Genetic alterations to the biological clock could be linked to fertility disorders. This was the case in mice whose testicle cell nuclei were dyed blue. Each nucleus should be associated with just one green structure, which are the chromatoid bodies responsible for guiding sperm formation. When there is more than one, such as in rodents whose CLOCK gene—which regulates the circadian cycle—has been partially silenced, the transformation does not take place. The next step will be to assess whether this also occurs in humans, in whom altered genes can lead to unusual habits, such as switching night for day.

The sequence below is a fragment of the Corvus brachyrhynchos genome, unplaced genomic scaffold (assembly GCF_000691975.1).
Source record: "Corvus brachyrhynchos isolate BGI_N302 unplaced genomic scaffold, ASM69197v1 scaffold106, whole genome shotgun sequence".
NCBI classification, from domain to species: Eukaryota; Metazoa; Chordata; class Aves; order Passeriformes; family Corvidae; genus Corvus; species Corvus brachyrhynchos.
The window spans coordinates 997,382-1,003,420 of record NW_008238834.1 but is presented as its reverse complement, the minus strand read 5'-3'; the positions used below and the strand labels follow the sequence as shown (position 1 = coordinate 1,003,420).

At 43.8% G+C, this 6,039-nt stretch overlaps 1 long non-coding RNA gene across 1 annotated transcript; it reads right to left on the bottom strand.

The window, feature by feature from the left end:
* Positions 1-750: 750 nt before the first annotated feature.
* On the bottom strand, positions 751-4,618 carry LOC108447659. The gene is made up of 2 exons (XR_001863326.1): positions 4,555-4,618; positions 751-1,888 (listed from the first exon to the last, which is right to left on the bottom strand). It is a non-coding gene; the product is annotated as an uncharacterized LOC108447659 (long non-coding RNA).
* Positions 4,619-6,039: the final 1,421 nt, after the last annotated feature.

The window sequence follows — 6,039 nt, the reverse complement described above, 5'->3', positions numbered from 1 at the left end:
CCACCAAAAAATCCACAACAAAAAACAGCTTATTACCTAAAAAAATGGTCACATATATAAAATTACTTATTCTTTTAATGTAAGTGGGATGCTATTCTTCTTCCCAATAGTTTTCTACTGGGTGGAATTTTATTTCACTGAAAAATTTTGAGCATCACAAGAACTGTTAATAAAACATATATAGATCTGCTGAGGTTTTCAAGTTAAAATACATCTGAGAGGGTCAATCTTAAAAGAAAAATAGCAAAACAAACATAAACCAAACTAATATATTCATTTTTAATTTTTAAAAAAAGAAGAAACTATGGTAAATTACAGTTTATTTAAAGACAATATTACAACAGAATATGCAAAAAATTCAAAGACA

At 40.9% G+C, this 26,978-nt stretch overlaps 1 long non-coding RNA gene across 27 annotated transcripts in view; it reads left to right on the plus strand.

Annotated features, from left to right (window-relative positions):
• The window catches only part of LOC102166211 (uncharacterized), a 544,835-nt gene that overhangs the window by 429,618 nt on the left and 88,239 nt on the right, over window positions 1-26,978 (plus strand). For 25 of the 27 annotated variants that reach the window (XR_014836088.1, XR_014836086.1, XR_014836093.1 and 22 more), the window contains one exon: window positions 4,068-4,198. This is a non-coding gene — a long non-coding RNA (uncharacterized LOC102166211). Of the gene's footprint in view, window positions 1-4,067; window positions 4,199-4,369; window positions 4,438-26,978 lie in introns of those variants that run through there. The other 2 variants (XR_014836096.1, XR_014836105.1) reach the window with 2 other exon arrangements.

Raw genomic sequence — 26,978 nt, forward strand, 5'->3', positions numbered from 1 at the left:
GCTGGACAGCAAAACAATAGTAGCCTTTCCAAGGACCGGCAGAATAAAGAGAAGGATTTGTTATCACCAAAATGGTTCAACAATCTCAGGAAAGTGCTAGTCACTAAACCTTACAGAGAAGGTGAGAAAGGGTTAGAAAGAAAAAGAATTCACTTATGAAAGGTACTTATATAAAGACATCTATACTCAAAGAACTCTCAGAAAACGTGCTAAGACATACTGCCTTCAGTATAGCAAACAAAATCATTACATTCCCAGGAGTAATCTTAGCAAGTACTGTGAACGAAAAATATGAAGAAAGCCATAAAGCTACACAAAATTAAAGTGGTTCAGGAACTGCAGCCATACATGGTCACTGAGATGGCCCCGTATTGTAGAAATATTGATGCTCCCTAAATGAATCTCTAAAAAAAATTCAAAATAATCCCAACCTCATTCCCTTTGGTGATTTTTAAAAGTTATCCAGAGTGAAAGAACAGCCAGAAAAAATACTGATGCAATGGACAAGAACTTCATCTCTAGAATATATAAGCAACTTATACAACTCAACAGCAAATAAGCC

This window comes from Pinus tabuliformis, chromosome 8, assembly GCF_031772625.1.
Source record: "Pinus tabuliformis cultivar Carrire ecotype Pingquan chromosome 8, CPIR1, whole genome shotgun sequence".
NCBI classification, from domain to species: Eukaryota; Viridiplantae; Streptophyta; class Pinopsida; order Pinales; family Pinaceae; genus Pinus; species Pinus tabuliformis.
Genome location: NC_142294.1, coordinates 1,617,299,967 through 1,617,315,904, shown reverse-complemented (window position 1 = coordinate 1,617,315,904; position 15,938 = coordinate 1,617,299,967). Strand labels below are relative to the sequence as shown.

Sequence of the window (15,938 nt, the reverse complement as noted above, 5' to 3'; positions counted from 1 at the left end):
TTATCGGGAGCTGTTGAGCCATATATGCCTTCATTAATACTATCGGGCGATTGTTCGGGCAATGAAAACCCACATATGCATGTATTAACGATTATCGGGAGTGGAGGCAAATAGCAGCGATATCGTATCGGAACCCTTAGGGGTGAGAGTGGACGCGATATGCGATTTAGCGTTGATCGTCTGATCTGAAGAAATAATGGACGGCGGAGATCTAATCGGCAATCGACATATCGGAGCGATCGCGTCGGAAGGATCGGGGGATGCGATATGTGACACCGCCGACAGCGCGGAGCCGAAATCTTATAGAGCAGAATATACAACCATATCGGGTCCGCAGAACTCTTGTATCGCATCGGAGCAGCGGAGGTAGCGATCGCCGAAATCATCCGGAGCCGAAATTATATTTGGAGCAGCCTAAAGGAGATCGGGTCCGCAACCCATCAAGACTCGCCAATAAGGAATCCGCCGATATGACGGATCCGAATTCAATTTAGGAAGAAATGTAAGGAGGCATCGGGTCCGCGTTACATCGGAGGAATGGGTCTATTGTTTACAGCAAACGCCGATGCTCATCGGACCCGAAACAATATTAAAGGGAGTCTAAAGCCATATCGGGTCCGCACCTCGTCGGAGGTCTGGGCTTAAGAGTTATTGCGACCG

Image submitted by Rita Peruquetti, a geneticist and professor at Sagrado Coração University in Bauru, São PauloRepublish